“Are you glad you came here?” he asked idly once when we were trying to relax in the twilight that was slightly cooler than day.
“Glad to be with you,” I replied with perfect truth. “But far from glad to be at Crocodilo.”
“If you were,” he agreed, “you’d be out of your mind. What do you miss most?”
“A decent climate,” I said straight off. “And baths.”
“Well yes, of course.”
At Coptos, if you had any energy left after training, there had been plenty of brothels, some of them of quite decent quality, which had boys on offer; and occasionally I had been with young fellow-recruits. But at Crocodilo there was nobody (Ptolema and the inaccessible Valerius apart) except mature soldiers, all older than me, hairy, stinking, faces weathered till they resembled tanned leather, uninterested in what interested me. Or else there was my own hand, which was a poor substitute for the real thing. True, heat does tend to dampen desire. But yes, of course I missed boys. Desperately.
“Haven’t you tried a camel-boy?” Valerius asked.
I had. He was passing through with a caravan and propositioned me. Three drachmas, he demanded, which was bare-faced, or bare-arsed, robbery. He was scrofulous, shifty and smelly, yet I succumbed. And soon wished I hadn’t.
“Yes, I did once. But never again. And you must miss girls just as much.”
“Ohhh,” he groaned. “I’d put girls at the very top of my list. Higher even than coolness. Higher even than baths. You’ve got the chance of bumping into a passable camel-boy one day; it’s not beyond the bounds of possibility. But I’ll never find a reasonable girl, will I? Not here. Not any nearer than Coptos.”
None the less he did. Just once.
A caravan came through from the east. As usual, it stopped overnight. It would get no water from us, but our presence did offer a degree of protection against night-time robbers. As usual, I noted the time and went out to learn, for the record, which escort was coming off duty, and to hear the latest gossip. One of the camels had saddle cloths and harness that were markedly more sumptuous than the scruffy and workaday norm; and perched on it was a swathed figure which lifted its veil to look around. It was a girl, quite young; and beside the camel was an old man with few teeth in his head and a rusty sword on his belt. An aged retainer, presumably, acting as her bodyguard, though surely ineffectual should anyone be intent on ravishing her. Her eyes lit on me. She said something to the old man, uncovered her whole head, and smiled invitingly. I am really no judge of feminine beauty, but even to me she did seem attractive. I suppose my looks are not against me, and I deduced that I was being propositioned again, just as I had been by that camel-boy.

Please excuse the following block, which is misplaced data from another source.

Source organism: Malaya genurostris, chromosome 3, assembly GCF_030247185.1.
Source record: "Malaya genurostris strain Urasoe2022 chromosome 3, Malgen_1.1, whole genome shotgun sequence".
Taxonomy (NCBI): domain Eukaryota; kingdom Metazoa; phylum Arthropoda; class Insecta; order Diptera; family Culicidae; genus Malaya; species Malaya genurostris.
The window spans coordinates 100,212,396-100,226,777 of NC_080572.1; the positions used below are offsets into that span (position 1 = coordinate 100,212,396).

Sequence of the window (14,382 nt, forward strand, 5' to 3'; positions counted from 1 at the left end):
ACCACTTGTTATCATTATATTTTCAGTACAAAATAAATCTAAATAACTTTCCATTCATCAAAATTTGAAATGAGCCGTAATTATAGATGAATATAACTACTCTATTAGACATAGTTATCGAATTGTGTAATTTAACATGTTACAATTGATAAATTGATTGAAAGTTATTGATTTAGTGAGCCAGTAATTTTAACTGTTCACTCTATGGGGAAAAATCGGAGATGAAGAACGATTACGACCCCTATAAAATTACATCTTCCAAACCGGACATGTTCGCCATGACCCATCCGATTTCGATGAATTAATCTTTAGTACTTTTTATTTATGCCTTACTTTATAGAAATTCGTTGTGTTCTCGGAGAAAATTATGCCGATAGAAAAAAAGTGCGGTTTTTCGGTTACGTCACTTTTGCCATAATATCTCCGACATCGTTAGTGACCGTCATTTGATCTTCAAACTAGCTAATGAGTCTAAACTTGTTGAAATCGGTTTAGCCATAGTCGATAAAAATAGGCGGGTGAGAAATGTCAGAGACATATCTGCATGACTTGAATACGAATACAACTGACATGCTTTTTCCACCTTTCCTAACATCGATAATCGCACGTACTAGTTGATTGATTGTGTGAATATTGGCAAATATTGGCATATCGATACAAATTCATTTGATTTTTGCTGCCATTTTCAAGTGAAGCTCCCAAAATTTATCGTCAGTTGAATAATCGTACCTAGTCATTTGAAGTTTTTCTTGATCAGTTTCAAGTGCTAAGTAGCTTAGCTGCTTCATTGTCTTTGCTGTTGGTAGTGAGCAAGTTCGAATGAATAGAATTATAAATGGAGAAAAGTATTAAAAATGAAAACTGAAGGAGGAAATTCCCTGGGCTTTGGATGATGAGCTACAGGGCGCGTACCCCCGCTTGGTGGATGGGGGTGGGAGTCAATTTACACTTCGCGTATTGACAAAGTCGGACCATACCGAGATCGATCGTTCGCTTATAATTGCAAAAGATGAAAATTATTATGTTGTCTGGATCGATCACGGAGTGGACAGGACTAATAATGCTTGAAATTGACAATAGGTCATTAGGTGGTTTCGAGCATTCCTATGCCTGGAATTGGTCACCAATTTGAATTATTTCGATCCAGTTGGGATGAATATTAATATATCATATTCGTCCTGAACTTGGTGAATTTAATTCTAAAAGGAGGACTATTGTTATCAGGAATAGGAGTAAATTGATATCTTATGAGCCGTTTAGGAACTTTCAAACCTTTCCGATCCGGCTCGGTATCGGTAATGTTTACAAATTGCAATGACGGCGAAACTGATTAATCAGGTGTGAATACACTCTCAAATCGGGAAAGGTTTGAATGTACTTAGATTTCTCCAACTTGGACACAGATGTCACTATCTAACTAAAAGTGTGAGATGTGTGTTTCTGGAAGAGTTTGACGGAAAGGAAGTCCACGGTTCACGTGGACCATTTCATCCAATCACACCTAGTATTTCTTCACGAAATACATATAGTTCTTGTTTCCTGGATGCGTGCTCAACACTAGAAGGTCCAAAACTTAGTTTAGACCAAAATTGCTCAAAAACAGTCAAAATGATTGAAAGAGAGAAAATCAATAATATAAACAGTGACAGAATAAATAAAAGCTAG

The retainer spoke, in halting Greek. His lady, he said, came from the other side of the Gulf and was making her way to Coptos to join the staff of a very desirable establishment. It turned out, in fact, to be Thaïs’ house, of which even I had heard as the most up-market and pricey brothel in the town. This voluptuous young lady was travelling with her father’s — his master’s — full approval. True to type, I thought: Arabians had the reputation of being mercenary to the tune of happily selling off their daughters. And until she joined her new establishment, the retainer went on, she was her own mistress. Her fee was a mere two drachmas.
Only twice what Ptolema charged! True, Thaïs would probably charge customers thirty drachmas for the services of this girl, who would be lucky to retain two after the madam had taken her rake-off. At all events, Valerius must be told. Whatever my own attractions, his vastly outshone them, and he was in need. I asked them to wait, dashed inside as fast as one can dash in that heat, and yelled for him. He emerged in a flurry, thinking it was an emergency; which in a sense it was.
“A lovely girl for you at last,” I gasped. “Arabian. High-class. On her way to Thaïs’ house. And only two drachmas.”
“Gods! Where? Lead me to her! No, wait. Give me a moment for a wipe-down and a change of clothes.”
He took her to his quarters, and squeals and groans of passion wafted up through the floorboards to my clock-room above. Next morning, when the girl and the caravan had gone their way, Valerius was quite touchingly grateful; and I was left nursing my own unfulfilled need.
* * *
His Nibs also gave rise to what could have had a very nasty outcome. A caravan stopped at Crocodilo to spend the night. Valerius and I went out to it. A dark-skinned man with the look of an Indian was unloading wicker cages from a camel, and seeing our curiosity he proudly pulled off the covering cloths for us to admire the contents. There were a number of brilliant red parakeets and a single large green parrot. They were destined, the Indian told us in dodgy Greek and with soapy reverence, for His Excellency the Prefect of Egypt, that most gracious and generous of men.
“Gracious? Generous?” snorted Valerius, who today was more disgruntled with officialdom than usual. “Bollocks! His Excellency is a stingy old pederast!”
“Bollocks! His Excellency is a stingy old pederast!” repeated the parrot, very clearly.
The Indian probably did not understand, but when we were out of earshot I asked Valerius why he had said that.